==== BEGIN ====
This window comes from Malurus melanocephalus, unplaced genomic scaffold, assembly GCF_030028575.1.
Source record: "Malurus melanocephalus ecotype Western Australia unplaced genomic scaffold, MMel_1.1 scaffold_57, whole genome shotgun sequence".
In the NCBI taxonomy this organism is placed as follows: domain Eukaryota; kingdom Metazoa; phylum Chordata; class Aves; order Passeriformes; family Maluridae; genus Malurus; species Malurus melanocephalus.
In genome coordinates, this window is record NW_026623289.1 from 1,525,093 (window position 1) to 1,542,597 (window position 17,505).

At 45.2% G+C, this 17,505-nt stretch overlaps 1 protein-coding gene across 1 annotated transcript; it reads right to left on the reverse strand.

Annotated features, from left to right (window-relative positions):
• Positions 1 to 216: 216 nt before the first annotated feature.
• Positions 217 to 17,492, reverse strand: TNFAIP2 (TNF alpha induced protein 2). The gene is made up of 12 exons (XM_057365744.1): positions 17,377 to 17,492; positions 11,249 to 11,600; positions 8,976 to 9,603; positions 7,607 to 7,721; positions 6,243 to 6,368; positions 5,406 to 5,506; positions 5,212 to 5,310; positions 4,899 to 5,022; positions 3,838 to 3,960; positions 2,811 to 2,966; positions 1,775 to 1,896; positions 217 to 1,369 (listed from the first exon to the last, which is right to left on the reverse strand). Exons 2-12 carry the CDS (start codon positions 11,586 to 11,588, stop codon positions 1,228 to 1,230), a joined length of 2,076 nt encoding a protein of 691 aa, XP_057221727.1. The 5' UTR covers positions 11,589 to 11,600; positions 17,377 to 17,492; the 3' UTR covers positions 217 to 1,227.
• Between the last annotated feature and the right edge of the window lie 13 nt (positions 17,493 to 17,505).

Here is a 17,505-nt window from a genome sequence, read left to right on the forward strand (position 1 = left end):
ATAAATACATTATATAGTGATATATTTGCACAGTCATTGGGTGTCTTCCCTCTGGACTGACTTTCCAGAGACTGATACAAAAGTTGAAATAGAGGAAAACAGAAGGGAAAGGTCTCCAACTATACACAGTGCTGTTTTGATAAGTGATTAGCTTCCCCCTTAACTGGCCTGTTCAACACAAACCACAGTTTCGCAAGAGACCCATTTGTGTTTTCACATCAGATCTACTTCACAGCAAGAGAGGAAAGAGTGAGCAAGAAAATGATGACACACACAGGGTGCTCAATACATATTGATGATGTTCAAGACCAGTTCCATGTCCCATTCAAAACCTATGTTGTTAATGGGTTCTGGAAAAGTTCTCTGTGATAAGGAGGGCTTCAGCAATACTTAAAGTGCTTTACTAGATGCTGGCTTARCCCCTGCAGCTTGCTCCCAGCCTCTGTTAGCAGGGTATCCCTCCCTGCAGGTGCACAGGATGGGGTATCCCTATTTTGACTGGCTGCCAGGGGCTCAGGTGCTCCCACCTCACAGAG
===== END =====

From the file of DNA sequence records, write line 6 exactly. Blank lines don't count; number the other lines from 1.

Annotated features, from left to right (window-relative positions):